Don’t ‘Erase Me’ Says Quinn Christopherson In Winning NPR’s 2019 Tiny Desk Contest
BY AUDIE CORNISH & GABE O’CONNOR
After months of watching entry videos — over 6,000 of them — the judges of the fifth annual Tiny Desk Contest have chosen a winner!
Quinn Christopherson is a singer-songwriter from Anchorage, Alaska who writes with emotional depth and a powerful sense of perspective. In his 2019 Contest entry video, “Erase Me,” Christopherson muses about his complicated experience with privilege as a transgender man. He performs in front of a painting of Denali at the Anchorage Museum, accompanied by his friend, Nick Carpenter, on guitar. “I got so used to pulling the short stick / I don’t know what to do with all this privilege / ‘Cause I got a voice now and I got power / But I can’t stand it,” he sings.
Christopherson explains it’s been about a year and half since he began his transition from female to male. Before he began this process, he had never considered the level of power that society would bestow on him just for being a man: “I got so many more responsibilities at work just handed to me. Like, people were just asking me questions I didn’t know anything about.”
He recalls going through eye-opening experiences he never expected. “I would just hear terrible things that men would say when they think women aren’t around,” he says. “And that is what started the process of writing this song because, I don’t know, the misogyny — it just got worse as I came onto this ‘other side.'”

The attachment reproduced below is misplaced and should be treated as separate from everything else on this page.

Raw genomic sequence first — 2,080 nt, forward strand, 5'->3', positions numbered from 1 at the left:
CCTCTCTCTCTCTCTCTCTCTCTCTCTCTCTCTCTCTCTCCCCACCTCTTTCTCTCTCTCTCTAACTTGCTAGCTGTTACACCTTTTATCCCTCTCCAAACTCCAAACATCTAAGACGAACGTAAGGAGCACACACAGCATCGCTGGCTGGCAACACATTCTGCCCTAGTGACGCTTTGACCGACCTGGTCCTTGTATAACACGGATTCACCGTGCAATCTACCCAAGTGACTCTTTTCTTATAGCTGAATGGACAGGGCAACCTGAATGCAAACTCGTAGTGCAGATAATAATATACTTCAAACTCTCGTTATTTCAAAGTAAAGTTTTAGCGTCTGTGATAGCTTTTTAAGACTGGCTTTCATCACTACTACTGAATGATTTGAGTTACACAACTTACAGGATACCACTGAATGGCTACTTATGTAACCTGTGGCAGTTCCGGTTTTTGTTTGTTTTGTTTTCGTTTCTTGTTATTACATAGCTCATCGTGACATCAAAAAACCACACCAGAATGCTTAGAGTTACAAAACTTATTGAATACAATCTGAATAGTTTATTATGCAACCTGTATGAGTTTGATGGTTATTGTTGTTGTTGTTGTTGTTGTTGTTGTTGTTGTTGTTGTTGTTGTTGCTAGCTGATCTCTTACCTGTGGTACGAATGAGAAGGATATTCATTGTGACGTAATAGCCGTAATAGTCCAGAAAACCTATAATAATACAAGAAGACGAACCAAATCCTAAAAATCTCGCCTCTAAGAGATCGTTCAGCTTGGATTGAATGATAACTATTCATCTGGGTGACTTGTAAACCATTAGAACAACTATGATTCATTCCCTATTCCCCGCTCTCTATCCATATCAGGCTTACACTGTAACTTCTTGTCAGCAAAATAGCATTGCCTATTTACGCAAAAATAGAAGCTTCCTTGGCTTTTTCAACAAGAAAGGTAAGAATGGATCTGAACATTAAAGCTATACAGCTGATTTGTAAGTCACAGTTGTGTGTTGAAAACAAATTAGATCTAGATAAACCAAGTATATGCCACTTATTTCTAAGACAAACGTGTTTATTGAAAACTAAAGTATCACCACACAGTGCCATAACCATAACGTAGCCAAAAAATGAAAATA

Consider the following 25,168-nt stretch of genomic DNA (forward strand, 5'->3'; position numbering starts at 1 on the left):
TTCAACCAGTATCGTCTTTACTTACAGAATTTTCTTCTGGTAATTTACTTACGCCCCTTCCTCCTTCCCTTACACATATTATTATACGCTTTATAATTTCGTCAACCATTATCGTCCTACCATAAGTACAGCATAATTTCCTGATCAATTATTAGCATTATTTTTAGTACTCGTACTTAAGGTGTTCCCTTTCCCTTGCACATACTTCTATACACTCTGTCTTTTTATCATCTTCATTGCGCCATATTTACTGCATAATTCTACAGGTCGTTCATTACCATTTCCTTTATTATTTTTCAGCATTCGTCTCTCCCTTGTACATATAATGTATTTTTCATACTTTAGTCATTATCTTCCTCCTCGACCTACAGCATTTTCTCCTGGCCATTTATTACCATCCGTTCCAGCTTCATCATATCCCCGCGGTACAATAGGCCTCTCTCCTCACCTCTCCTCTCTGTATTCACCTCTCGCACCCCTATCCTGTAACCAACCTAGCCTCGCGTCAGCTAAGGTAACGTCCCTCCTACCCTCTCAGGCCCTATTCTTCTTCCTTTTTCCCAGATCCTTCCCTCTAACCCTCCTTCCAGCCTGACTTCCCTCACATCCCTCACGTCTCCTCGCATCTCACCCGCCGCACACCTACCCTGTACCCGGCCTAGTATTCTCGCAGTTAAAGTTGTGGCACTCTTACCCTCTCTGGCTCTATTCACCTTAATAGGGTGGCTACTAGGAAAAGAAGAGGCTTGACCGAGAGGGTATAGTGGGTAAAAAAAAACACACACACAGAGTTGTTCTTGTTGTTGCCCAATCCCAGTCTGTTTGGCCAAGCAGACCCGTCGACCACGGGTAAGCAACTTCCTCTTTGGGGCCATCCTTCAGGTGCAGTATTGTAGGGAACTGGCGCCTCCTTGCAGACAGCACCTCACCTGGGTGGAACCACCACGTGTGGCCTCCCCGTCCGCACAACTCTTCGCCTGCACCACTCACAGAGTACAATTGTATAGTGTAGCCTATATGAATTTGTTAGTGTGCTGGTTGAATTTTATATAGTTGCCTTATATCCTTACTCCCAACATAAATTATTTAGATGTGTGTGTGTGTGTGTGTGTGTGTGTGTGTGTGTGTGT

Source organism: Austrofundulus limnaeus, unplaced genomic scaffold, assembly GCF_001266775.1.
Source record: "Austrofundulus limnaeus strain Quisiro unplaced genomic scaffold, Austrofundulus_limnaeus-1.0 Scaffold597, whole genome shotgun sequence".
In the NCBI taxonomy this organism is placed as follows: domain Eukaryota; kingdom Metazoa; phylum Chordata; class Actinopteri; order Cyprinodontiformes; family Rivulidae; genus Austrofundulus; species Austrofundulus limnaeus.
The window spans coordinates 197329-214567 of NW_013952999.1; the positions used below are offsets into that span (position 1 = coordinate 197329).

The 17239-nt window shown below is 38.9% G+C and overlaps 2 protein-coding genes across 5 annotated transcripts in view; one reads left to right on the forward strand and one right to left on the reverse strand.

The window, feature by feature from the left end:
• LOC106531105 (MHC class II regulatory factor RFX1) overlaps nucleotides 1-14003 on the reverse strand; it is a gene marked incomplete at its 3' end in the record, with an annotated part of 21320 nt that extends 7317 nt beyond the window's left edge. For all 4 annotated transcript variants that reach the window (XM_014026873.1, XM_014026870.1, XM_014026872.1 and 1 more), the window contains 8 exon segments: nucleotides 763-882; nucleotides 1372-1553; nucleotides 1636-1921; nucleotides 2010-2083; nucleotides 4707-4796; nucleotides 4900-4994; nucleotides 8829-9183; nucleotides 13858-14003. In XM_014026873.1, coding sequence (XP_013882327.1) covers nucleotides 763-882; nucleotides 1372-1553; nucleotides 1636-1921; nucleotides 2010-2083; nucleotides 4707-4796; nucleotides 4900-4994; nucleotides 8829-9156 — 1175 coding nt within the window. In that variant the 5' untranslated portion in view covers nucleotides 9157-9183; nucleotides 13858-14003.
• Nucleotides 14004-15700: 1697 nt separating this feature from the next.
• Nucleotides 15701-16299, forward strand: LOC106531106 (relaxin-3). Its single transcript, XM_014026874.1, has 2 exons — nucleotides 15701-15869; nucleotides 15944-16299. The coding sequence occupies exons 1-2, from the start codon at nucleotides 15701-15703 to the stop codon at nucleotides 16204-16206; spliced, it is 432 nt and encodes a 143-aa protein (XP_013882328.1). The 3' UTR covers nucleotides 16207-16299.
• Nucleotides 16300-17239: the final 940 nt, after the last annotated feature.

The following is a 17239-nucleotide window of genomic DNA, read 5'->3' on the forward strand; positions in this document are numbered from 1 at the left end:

The Tiny Desk Contest winner has a day job, too; Christopherson, who is Athabaskan and Inupiaq, currently works as a counselor for Alaska Native youth. He says he’s played some of his music for the young people he works with. “Kids – well, teenagers especially – they’ll just tell you exactly what they think, right when they think it,” he says, laughing and adding that it’s “a really good soundboard for getting critique.”
Christopherson says the universal message of “Erase Me” is that “you cannot assume things about people” based on appearances or perceived identity.
“We can all relate to some kind of privilege at the end of the day,” he says, “whether it be subtle or big, in my case. But it’s really important to be open about it and know where you’re at.”